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CHARLES KEATING JR., 1923 - 2014

S&L fraud figure was emblem of '80s excess

April 02, 2014|E. Scott Reckard

Willful and self-assured, Charles H. Keating Jr. strode through a life of outsized public roles -- anti-pornography crusader, luxury hotel developer, political kingmaker -- on his way to becoming one of the nation's most notorious corporate rogues.

The harshest spotlight arrived in 1989 when regulators seized his Lincoln Savings & Loan after years of battles. The failure of the Irvine thrift, which had bankrolled Keating's high-rolling investments, cost the government $3.1 billion, then the costliest bank collapse in U.S. history.

Keating became a national emblem of the fast-buck 1980s, and Lincoln became the poster child of the S&L crisis. In the early 1990s, state and federal juries in Los Angeles convicted Keating of looting Lincoln and swindling thousands of its customers -- convictions that were later overturned. Many of them were elderly Southern Californians, who cashed out federally insured deposits to buy $265 million of uninsured American Continental junk bonds pushed by the S&L.

"He took their life savings and spent them on mansions, pleasure boats, private airports, indulgences of virtually every whim he and his family had," Alice Hill, one of the federal prosecutors on the case, said at the time.

For The Record
Los Angeles Times Thursday, April 03, 2014 Home Edition Main News Part A Page 4 News Desk 1 inches; 30 words Type of Material: Correction
Charles Keating: An obituary in the April 2 Section A of Charles Keating, the former operator of Lincoln Savings & Loan, misidentified his deceased daughter, Maureen Mulhern, as Maureen Hubbard.

Keating, 90, died late Monday in a Phoenix hospital, according to his son-in-law, Bradley Boland, and a family friend. The cause of death was not released. He had moved to Phoenix in 1976 to run American Continental Corp., a land developer that bought Lincoln in 1984.

Before Lincoln blew up in scandal, Keating tarnished the reputations of five U.S. senators, including Arizona's John McCain, who later ran for president. The "Keating Five" they were called, amid accusations that they interceded on Keating's behalf to block an investigation by regulators.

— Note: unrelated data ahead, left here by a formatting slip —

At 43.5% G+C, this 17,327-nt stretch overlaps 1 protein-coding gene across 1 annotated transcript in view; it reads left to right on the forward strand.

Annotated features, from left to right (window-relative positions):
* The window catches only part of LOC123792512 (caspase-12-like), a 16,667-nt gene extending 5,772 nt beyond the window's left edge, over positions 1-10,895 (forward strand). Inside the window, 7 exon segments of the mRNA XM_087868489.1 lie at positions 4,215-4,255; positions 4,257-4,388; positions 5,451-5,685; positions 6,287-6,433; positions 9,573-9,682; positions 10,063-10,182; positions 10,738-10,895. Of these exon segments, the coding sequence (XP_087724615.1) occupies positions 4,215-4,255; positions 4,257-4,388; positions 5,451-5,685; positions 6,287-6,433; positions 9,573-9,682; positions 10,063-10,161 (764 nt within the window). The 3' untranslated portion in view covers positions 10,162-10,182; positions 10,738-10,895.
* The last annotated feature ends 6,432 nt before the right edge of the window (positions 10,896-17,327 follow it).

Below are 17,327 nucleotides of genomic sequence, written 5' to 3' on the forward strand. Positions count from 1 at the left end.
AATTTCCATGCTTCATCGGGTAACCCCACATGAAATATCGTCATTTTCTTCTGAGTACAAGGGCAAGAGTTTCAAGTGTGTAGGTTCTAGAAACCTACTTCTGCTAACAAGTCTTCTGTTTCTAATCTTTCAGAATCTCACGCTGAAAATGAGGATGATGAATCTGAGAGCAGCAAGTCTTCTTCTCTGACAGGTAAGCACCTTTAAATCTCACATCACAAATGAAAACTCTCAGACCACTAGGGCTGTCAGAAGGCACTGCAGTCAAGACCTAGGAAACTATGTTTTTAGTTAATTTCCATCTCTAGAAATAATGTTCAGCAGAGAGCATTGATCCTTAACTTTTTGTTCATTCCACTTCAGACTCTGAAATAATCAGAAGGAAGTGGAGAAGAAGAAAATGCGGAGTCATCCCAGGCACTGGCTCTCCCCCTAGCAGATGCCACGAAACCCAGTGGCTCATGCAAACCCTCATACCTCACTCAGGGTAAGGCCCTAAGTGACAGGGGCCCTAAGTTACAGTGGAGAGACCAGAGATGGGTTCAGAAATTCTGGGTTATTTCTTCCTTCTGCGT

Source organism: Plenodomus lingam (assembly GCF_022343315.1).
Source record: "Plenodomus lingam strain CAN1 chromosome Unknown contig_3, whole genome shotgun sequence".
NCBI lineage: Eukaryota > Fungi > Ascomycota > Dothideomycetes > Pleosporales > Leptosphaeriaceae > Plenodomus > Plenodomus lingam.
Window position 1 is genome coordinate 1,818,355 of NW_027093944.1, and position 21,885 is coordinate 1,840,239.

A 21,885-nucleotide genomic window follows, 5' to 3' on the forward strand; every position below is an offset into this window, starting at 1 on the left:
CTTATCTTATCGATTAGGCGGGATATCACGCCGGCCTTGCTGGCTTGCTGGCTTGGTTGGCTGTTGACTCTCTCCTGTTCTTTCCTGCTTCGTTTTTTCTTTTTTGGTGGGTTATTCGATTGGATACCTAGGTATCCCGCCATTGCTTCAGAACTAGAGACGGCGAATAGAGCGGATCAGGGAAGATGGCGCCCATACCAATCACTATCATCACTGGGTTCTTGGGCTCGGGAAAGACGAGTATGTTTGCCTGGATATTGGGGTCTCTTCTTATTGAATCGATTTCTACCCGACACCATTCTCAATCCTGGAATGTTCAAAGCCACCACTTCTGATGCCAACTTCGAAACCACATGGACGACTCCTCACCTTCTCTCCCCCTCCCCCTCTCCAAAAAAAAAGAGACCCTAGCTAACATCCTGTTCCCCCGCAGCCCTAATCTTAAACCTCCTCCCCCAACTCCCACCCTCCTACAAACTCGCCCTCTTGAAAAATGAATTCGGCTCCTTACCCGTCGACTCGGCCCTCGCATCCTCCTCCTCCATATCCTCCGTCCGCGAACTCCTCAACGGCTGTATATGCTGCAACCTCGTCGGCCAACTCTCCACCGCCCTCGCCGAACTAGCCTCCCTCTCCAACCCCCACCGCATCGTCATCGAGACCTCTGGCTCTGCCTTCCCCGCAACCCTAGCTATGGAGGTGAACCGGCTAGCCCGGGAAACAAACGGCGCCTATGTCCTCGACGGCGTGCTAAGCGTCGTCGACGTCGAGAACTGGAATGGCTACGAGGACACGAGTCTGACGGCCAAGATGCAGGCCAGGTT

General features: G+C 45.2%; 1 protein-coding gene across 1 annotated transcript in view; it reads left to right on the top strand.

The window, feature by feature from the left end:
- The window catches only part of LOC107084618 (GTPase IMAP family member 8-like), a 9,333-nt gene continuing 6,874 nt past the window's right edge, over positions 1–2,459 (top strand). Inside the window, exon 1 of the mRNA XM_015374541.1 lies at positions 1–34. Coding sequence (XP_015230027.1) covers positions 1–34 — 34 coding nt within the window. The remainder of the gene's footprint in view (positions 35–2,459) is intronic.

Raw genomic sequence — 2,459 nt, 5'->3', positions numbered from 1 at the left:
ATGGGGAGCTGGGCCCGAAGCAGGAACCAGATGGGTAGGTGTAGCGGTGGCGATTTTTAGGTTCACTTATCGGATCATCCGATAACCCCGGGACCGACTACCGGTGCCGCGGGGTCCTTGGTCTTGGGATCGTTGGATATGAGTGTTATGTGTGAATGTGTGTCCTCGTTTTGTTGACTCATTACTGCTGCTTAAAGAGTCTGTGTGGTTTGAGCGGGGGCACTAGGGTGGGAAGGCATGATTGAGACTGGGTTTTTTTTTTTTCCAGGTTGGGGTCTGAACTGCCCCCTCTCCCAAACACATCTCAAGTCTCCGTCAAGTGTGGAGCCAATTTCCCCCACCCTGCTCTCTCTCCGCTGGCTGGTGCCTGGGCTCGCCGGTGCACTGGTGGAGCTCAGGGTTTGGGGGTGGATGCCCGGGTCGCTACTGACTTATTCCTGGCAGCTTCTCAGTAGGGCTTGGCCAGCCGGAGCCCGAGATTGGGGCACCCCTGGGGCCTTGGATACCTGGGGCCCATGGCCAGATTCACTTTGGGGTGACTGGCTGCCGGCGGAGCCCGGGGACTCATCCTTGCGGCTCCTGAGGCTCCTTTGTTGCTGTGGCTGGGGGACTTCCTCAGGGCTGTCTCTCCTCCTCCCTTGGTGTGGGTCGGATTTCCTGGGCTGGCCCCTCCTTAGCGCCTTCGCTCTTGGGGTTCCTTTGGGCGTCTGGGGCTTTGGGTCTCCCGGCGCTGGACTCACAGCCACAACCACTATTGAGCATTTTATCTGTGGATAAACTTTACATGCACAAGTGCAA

In 1989, Keating addressed the intentions behind his massive political donations to the senators, delivering one of his trademark outrageous comments.

"One question, among many raised in recent weeks, had to do with whether my financial support in any way influenced several political figures to take up my cause," he said. "I want to say in the most forceful way I can: I certainly hope so."

Keating became a symbol for corporate malfeasance in the era of deregulation. In the 1980s, Congress and California's Legislature lifted nearly all limits on investments by inflation-ravaged S&Ls. Billions of dollars poured from bank vaults into land development, corporate takeovers, foreign currency trading.

But no thrift operator rivaled Keating's blend of arrogance, risk taking, political influence and multimillion-dollar payments to family and friends, said Michael Manning, a Phoenix attorney whom the government hired to spearhead a civil suit against Keating and his associates.

Deregulation "stoked Charlie's coals and allowed him to fill Lincoln's vault with federally insured cash," Manning said. "He could gamble for those fast bucks with other people's money."

Under attack publicly, Keating once tried to burnish his image with a $500,000 radio campaign in Phoenix. Yet he had his share of supporters too, who saw him as passionate about his work, family and charitable causes.

A lifelong Roman Catholic, Keating donated $1 million to Mother Teresa through his corporation and whisked her around in a private plane when she visited the United States. Before his sentencing in L.A. County Superior Court, Mother Teresa was among 120 people who wrote letters pleading that Keating get probation.

"He was a deeply religious man. People often wonder if that was genuine, and it was," said his lead defense lawyer, Stephen C. Neal, who spoke with him frequently. "He thought everything happened for a reason."

Keating was born Dec. 4, 1923, to Charles Humphrey Keating, a dairy manager from Kentucky, and his wife, Adelle. He was raised in Cincinnati during the Depression. His father, who lost a leg in a hunting mishap, battled Parkinson's disease in a wheelchair as Keating grew up with his younger brother William, who later became a congressman and newspaper publisher.

He graduated from St. Xavier High School in 1941. After struggling through a year at the University of Cincinnati, he joined the Navy, becoming a pilot with a reckless streak.

Stationed in the U.S. during World War II, Keating brought his Hellcat fighter in for a landing one evening in Vero Beach, Fla., his thoughts focused on a date and his radio blaring a Harry James trumpet solo. There was just one problem: He forgot to lower the landing gear. He had to leap from the plane as it skidded down the runway and crashed in flames.

"The tower was telling me, 'Your wheels are up,' but all I could hear was old Harry," Keating told The Times in a 1988 interview.

Keating was on a fast track when he returned to the University of Cincinnati in 1945, receiving academic credit for his Navy service, earning undergraduate and law degrees in three years. A lifelong swimmer, he won the 200-yard breast stroke in the 1946 NCAA men's championship.

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